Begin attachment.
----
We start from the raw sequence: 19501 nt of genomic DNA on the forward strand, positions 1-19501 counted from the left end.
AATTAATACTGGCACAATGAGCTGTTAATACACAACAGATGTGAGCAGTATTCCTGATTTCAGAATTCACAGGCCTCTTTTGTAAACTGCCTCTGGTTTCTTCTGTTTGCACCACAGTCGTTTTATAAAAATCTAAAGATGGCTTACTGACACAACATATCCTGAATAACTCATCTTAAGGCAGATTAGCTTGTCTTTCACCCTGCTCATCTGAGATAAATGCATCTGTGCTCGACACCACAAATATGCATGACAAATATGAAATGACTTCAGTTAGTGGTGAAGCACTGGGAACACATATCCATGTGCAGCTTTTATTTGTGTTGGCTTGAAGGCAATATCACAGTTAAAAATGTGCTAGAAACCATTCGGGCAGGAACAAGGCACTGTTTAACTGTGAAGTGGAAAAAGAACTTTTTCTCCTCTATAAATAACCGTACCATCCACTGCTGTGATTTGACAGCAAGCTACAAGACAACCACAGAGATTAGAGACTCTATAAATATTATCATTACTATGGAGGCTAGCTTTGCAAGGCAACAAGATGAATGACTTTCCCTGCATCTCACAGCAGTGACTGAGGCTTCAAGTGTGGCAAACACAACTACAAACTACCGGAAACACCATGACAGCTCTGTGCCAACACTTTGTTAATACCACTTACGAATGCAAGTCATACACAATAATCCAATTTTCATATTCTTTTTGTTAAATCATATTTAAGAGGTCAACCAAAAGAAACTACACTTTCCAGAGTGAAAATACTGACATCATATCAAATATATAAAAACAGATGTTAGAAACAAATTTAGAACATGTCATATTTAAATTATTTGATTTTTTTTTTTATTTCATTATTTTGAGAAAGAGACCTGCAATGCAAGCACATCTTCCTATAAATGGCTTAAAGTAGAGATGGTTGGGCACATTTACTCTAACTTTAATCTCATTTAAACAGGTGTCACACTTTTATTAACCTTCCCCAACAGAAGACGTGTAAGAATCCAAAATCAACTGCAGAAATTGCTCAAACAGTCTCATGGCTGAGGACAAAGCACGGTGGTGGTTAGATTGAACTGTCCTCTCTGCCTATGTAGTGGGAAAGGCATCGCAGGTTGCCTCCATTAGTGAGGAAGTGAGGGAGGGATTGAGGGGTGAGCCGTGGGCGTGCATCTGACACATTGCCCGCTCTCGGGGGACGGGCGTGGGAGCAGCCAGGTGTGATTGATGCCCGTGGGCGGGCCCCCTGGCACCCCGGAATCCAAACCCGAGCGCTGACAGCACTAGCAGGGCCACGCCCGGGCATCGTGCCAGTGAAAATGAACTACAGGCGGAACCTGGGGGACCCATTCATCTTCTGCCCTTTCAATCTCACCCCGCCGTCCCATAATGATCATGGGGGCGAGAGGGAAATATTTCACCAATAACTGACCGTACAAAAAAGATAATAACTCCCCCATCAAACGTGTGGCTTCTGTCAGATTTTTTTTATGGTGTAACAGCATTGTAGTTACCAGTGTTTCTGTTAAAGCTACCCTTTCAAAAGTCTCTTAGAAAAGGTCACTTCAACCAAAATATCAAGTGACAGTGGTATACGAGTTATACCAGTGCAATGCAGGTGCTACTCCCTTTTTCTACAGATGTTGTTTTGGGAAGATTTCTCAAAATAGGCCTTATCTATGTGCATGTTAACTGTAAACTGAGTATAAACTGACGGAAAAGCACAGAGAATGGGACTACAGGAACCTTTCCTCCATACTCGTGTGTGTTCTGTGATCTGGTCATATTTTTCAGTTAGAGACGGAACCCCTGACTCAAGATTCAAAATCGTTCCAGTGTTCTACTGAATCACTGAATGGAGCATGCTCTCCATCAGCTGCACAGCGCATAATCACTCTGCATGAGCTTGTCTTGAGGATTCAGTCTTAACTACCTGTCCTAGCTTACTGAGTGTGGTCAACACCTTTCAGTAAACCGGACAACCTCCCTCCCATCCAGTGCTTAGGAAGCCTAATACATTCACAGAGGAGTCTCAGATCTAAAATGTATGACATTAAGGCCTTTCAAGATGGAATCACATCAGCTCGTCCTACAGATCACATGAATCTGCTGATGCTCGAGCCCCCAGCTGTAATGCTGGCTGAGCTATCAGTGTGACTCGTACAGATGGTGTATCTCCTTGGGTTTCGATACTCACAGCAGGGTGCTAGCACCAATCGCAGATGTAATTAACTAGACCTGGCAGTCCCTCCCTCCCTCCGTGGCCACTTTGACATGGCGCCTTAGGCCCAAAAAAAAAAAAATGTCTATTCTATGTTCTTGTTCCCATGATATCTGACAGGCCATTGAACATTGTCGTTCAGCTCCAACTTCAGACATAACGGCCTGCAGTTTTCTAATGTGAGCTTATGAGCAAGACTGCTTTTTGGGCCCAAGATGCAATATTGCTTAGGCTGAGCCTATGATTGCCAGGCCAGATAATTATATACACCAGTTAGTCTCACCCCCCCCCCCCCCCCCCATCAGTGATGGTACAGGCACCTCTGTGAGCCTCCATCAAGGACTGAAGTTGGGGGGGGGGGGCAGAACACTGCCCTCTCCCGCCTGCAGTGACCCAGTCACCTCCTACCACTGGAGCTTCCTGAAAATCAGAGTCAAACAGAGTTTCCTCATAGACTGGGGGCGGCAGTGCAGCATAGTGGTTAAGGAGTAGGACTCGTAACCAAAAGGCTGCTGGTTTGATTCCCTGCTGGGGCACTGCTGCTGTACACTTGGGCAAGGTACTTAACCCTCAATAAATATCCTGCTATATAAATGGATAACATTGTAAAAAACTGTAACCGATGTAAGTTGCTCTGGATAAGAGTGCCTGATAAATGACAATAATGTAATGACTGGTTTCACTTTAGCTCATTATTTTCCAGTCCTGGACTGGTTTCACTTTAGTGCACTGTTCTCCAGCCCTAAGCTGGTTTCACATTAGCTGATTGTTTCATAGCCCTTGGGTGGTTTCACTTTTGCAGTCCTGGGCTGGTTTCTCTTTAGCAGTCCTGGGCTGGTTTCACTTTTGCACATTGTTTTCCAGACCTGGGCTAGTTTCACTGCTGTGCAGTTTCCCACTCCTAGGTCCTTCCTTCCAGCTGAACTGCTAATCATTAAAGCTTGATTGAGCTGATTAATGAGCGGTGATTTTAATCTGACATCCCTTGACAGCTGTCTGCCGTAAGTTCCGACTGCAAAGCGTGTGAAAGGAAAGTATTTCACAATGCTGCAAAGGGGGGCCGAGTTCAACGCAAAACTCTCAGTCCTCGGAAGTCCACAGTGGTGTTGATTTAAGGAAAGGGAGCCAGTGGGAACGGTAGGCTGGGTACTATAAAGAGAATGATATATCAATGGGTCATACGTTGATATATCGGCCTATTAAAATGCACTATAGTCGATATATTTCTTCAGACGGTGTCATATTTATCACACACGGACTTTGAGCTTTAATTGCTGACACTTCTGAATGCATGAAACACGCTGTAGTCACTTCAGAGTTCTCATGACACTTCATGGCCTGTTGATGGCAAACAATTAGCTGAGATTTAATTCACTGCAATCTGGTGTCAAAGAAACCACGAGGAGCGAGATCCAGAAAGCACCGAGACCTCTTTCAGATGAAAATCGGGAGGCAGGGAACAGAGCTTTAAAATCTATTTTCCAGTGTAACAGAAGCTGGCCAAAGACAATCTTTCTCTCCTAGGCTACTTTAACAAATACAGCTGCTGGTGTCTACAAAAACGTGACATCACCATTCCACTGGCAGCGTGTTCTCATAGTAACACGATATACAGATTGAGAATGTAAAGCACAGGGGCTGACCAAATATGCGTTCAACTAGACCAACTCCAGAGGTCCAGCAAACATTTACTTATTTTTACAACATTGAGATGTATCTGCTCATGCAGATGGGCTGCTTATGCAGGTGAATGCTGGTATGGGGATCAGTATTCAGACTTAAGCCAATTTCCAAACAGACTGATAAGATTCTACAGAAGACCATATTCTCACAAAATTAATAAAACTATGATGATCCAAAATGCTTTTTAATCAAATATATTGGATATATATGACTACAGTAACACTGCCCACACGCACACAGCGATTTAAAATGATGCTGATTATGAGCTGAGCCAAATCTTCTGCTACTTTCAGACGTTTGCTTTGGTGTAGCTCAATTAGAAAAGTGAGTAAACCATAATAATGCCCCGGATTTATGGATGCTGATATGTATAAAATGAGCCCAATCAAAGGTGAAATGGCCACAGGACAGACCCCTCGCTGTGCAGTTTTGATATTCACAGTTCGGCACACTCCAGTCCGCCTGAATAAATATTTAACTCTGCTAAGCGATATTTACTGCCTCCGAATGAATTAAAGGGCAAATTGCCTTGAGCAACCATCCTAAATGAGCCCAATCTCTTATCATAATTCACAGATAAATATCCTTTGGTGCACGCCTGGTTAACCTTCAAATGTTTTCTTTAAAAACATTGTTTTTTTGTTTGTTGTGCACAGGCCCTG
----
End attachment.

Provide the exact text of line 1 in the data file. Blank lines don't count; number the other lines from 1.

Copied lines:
We start from the raw sequence: 19501 nt of genomic DNA on the forward strand, positions 1-19501 counted from the left end.